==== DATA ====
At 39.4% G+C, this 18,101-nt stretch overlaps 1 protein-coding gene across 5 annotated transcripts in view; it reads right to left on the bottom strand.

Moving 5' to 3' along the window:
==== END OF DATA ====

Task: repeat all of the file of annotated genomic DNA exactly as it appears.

At 39.4% G+C, this 18,101-nt stretch overlaps 1 protein-coding gene across 5 annotated transcripts in view; it reads right to left on the bottom strand.

Moving 5' to 3' along the window: